Finally, countries in the region have adopted various different policy and regulatory frameworks for the financial sector. The most notable policy choice has been that of state-ownership vis-à-vis liberalization. For example, liberalization in Pakistan’s banking sector since the late 1990s, complemented with a well-balanced regulatory environment has contributed towards attracting international investors into the sector and creating viable as well as stable financial institutions. The other major policy decision has been the regulation of the microfinance industry. India favored a loosely regulated microfinance sector until the Andhra Pradesh crisis in 2011, which then led to the Malegam Committee Report (pdf), Reserve Bank of India Microfinance Regulations in 2011 and the Microfinance Institutions (Development and Regulation) Bill 2012 (pdf). In contrast, Pakistan was among the first South Asian countries to introduce regulations for the sector in 2001, but chose to focus on regulating microfinance banks only. Other microfinance institutions are still largely unregulated, even though some of the larger ones have either evolved in to or created microfinance banks.

Though contextual differences exist (for example, Afghanistan has been grappling with a fragile and conflict-affected country environment), most financial sector challenges transcend national boundaries across South Asia. Additionally, development priorities such as reducing poverty, limiting economic vulnerability of the poor, creating jobs and productive opportunities and women empowerment remain applicable across most of South Asia.

There is a whole range of regulatory approaches and institutional models within South Asia. More importantly, development outcomes vary considerably, with some countries doing well in terms of financial penetration (e.g. India) while other countries doing well on financial sector operating performance (e.g. Pakistan). Regional integration within the financial sector offers significant potential for South Asian countries to work together in improving access to finance. Such a collective approach needs to move beyond mere learning and replicating towards a more integrated knowledge-sharing approach which encourages regulators, institutions, and people to collaborate on designing policies, implementing programs, and achieving results.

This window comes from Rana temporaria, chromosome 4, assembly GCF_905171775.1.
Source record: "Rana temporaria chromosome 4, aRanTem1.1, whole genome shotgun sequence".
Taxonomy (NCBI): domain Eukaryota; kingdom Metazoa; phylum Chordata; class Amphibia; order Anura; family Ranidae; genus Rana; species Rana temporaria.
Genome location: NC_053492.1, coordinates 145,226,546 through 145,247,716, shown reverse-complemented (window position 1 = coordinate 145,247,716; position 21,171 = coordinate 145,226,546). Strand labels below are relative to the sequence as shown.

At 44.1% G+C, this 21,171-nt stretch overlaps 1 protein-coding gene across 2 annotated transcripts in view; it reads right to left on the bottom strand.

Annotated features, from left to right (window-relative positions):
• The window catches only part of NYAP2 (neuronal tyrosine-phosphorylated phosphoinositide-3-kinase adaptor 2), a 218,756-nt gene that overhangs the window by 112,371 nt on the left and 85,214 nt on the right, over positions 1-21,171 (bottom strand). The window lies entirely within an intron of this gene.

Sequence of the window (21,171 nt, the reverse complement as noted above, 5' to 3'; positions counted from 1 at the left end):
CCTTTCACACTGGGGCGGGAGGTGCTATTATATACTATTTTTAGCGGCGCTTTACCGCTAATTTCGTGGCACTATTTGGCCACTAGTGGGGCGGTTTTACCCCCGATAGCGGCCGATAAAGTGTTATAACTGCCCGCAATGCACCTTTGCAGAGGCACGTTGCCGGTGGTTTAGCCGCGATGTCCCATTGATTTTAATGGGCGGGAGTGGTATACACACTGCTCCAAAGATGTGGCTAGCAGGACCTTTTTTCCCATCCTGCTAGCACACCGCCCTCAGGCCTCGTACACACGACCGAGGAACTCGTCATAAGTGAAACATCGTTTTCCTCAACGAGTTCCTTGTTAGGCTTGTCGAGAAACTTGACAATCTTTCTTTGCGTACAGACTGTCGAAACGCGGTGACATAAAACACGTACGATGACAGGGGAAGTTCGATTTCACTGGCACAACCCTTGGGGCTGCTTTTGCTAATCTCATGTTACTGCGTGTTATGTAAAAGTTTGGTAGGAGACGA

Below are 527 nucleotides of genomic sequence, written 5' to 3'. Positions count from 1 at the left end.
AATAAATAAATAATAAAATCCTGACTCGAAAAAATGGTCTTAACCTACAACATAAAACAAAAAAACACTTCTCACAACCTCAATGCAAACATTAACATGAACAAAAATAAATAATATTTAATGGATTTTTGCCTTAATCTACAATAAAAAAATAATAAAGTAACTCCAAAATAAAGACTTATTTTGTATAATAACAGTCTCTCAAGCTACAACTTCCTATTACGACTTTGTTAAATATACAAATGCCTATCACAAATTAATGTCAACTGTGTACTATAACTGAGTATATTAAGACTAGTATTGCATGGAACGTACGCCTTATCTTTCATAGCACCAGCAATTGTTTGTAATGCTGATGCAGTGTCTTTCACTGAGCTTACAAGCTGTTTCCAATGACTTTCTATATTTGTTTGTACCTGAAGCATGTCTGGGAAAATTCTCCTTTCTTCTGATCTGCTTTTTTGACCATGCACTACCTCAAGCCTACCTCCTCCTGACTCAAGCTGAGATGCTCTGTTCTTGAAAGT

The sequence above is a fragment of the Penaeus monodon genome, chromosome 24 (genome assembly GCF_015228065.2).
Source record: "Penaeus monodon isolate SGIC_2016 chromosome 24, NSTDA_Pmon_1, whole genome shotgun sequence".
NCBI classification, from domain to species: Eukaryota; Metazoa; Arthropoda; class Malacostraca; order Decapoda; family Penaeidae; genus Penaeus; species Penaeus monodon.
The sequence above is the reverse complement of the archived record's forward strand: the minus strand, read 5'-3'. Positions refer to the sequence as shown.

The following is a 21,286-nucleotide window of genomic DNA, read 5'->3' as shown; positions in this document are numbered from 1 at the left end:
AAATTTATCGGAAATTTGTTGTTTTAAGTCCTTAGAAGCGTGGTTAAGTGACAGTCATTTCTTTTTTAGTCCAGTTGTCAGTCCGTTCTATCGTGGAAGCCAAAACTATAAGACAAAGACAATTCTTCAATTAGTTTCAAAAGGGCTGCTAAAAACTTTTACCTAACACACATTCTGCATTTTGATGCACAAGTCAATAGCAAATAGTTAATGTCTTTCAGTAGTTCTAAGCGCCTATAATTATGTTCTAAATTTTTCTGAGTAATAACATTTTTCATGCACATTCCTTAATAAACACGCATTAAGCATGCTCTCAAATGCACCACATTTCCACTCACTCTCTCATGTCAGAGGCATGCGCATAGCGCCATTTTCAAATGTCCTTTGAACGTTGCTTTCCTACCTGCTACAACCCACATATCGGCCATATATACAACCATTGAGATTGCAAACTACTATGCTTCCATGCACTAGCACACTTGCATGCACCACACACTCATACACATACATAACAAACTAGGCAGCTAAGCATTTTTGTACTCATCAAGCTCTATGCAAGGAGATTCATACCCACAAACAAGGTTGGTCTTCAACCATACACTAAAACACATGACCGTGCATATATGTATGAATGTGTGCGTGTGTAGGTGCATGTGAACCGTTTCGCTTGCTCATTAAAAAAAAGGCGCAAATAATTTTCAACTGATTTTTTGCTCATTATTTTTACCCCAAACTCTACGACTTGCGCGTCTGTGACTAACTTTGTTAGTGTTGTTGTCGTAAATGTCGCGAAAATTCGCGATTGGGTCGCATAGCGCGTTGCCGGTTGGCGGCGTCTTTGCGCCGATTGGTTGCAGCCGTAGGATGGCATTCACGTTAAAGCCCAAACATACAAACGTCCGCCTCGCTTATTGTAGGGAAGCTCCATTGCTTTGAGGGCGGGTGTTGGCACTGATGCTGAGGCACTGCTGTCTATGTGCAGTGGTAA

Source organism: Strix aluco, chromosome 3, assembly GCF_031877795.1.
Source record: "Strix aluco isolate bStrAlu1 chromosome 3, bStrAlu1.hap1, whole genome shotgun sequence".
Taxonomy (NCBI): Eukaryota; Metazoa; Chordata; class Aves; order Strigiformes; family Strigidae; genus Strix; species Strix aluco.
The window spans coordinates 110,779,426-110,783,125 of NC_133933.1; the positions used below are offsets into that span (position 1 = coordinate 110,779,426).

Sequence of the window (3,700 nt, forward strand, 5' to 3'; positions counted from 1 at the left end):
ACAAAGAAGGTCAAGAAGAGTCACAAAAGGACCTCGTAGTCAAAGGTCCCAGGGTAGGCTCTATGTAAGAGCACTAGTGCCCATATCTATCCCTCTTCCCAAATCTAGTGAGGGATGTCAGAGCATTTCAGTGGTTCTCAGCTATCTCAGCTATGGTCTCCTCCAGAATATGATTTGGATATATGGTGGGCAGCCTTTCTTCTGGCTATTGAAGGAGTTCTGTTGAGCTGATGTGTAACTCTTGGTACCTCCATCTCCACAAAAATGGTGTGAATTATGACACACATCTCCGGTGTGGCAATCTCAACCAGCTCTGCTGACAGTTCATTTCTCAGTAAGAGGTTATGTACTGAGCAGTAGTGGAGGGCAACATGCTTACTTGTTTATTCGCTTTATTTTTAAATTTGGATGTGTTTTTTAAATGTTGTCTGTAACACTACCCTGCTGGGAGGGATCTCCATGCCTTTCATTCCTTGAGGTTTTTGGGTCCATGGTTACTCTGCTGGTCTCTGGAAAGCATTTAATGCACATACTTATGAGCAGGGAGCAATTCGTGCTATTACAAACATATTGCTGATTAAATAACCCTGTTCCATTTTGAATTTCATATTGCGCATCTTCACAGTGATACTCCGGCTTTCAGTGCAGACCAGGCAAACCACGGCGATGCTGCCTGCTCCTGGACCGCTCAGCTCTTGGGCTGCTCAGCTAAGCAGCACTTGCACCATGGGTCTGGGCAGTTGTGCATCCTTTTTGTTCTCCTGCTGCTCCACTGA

Sarmad Shaikh

Analyst, Financial and Private Sector Development, South Asia

Join the Conversation

peter van dijk
October 13, 2013

As one can easily deduct from global experience in human development, the foundation of regional integration is humanist, cultural mutual respect, appreciation. At the moment such a foundation is not there.
Discussions take place that focus on military agreements, reducing international trade impediments and financial stability. They carefully exclude taboos on cultural, humanist, religious issues. Highest poverty and inequality levels are found in countries that lack universally respected and applied humanism. Logically the currencies and financial systems in such societies are also most vulnerable.
This is common sense and such common sense seems to be impossible to mention, leave alone discuss in the World Bank (and similar "development institutions"). This is thus not only sad, but intentionally weak behavior, keeping people purposely in daily misery and abuse. The World Bank works hard to keep the attention of development experts and governments on theories of financial inclusion. They even now promote expertise in religion specific financial theories on which factual data already provide evidence that such religious finance fails to reduce poverty in a sustainable manner.
Let us hope that work undertaken by some United Nations organisations and civil organisations on inter-religion tolerance and multi-cultural respect will attract more attention and get more funds from WB shareholders, recognising that most financial inclusion experts are wrong. And let's admire (and join) individuals such as young girl Malala and hope that she will convince many of us.

October 12, 2013

I am studing and reaserching for microfinance and how we can plan a MFI structure .
can you sent me some new papers for microfinance ?
thank you
I am from Iran.